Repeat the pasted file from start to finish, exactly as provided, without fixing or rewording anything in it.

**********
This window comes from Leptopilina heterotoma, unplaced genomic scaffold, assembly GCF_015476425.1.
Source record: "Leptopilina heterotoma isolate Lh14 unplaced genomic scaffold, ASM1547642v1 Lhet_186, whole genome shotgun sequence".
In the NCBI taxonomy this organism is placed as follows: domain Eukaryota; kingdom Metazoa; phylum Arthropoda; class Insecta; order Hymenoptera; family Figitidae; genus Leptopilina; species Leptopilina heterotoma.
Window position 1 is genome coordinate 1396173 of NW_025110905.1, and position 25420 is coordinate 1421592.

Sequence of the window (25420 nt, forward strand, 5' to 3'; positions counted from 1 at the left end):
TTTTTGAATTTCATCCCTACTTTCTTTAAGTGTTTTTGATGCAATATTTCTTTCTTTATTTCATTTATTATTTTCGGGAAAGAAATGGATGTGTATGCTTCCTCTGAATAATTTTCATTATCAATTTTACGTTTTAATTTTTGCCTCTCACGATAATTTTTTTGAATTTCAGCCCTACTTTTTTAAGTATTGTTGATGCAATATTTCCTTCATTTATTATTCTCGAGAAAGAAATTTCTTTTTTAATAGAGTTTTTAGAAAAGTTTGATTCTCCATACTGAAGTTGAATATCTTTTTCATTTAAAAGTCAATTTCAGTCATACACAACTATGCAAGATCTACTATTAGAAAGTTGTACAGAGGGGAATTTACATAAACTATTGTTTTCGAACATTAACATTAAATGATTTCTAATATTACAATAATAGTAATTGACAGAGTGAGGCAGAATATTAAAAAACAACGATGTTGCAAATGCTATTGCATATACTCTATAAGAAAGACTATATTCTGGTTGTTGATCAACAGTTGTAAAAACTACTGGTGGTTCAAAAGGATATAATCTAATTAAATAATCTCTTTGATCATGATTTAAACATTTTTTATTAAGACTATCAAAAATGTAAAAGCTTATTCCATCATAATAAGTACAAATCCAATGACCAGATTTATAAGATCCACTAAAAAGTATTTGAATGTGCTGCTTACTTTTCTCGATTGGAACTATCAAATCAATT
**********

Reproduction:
This window comes from Leptopilina heterotoma, unplaced genomic scaffold, assembly GCF_015476425.1.
Source record: "Leptopilina heterotoma isolate Lh14 unplaced genomic scaffold, ASM1547642v1 Lhet_186, whole genome shotgun sequence".
In the NCBI taxonomy this organism is placed as follows: domain Eukaryota; kingdom Metazoa; phylum Arthropoda; class Insecta; order Hymenoptera; family Figitidae; genus Leptopilina; species Leptopilina heterotoma.
Window position 1 is genome coordinate 1396173 of NW_025110905.1, and position 25420 is coordinate 1421592.

Sequence of the window (25420 nt, forward strand, 5' to 3'; positions counted from 1 at the left end):
TTTTTGAATTTCATCCCTACTTTCTTTAAGTGTTTTTGATGCAATATTTCTTTCTTTATTTCATTTATTATTTTCGGGAAAGAAATGGATGTGTATGCTTCCTCTGAATAATTTTCATTATCAATTTTACGTTTTAATTTTTGCCTCTCACGATAATTTTTTTGAATTTCAGCCCTACTTTTTTAAGTATTGTTGATGCAATATTTCCTTCATTTATTATTCTCGAGAAAGAAATTTCTTTTTTAATAGAGTTTTTAGAAAAGTTTGATTCTCCATACTGAAGTTGAATATCTTTTTCATTTAAAAGTCAATTTCAGTCATACACAACTATGCAAGATCTACTATTAGAAAGTTGTACAGAGGGGAATTTACATAAACTATTGTTTTCGAACATTAACATTAAATGATTTCTAATATTACAATAATAGTAATTGACAGAGTGAGGCAGAATATTAAAAAACAACGATGTTGCAAATGCTATTGCATATACTCTATAAGAAAGACTATATTCTGGTTGTTGATCAACAGTTGTAAAAACTACTGGTGGTTCAAAAGGATATAATCTAATTAAATAATCTCTTTGATCATGATTTAAACATTTTTTATTAAGACTATCAAAAATGTAAAAGCTTATTCCATCATAATAAGTACAAATCCAATGACCAGATTTATAAGATCCACTAAAAAGTATTTGAATGTGCTGCTTACTTTTCTCGATTGGAACTATCAAATCAATT